Tuesday, January 17, 2017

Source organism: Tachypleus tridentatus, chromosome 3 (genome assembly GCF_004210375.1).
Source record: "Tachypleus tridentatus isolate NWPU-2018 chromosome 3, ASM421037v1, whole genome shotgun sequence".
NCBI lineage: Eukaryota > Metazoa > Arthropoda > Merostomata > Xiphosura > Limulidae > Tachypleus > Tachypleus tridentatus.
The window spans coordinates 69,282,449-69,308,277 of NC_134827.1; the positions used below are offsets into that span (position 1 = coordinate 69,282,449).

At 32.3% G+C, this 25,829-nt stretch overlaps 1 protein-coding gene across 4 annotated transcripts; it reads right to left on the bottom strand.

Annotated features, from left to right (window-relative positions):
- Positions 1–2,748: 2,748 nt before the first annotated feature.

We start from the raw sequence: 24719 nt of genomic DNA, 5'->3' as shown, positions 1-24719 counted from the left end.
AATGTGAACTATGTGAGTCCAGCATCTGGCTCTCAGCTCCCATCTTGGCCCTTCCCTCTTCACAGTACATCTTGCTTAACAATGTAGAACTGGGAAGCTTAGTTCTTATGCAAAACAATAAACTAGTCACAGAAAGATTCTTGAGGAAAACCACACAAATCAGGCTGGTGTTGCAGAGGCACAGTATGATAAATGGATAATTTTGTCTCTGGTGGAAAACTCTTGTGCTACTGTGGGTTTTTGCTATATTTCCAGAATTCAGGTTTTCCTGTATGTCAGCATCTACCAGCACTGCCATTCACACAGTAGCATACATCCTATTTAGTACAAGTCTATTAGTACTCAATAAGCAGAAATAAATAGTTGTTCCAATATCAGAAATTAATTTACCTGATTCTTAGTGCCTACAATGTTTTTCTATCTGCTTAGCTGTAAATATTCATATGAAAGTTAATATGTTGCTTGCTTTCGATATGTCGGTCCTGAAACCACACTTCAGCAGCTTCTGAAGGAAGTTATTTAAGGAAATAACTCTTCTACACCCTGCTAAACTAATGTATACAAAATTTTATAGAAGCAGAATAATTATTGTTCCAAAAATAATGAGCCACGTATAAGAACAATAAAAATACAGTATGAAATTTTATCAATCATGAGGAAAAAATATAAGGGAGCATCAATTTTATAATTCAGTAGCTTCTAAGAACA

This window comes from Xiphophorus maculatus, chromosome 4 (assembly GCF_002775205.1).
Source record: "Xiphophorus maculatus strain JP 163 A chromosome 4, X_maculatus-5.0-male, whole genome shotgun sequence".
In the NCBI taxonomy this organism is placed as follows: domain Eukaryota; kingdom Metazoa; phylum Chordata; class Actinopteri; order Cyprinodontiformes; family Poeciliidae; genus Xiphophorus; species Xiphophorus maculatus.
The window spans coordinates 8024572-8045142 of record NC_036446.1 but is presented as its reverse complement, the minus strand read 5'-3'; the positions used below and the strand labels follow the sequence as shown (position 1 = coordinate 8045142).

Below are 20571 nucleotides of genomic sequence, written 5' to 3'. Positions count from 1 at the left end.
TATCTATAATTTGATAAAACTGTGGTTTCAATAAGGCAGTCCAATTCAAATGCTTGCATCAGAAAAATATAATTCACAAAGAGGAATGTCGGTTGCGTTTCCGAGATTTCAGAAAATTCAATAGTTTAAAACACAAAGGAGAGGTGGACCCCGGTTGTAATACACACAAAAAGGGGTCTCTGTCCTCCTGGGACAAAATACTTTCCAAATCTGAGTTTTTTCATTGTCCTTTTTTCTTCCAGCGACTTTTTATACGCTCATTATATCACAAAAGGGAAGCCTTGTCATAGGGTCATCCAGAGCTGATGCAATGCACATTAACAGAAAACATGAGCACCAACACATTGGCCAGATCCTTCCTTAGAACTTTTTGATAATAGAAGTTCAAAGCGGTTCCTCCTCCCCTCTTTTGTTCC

Remember your mother tucking you in bed and saying "Don't let the bedbugs bite.", before she turned off your night light? You probably thought she was kidding. Well, she wasn't kidding. It's just before dawn. You're in the deepest sleep you'll be in all night, and the bed bugs are ready to strike. Bed bugs once lived in caves and sucked the blood of bats and your prehistoric ancestors. When we left our caves, so did they. They sneak in through the tiniest cracks, the most miniscule openings. They even come in through an outlet. They know where you are, because they can sense the carbon dioxide you exhale. You got something they want: Blood. When they get in with sucking distance, they use heat sensors on their antennie to find the juiciest place to drill for plasma. And an expose limb is like a flashing neon sign for a free all you can suck buffet. If nobody does anything, thousands of them can infest a single bedroom. Like a safecracker opening the vault, the bed bug finds the perfect spot to hit the blood bank. Bed bugs have to drink blood to stay alive and breed, and mother nature is on the side of the bed bug. The bug administers and anesthetic so you don't wake up, as well as an anticoagulant. So your vital life essence will gush freely from your veins. Here's a cheery fact: A bed bug can drink 3 times its weight in a single meal, talk about your big gulp. Here's something else to brighten your day: If you got a serious infestation, you might get bitten 500 times. You might get anemia, unlike the bed bug. It usually happens in a filthy hotel or apartment. Thank god I never got bitten. When their bodies are red, that means they drank blood.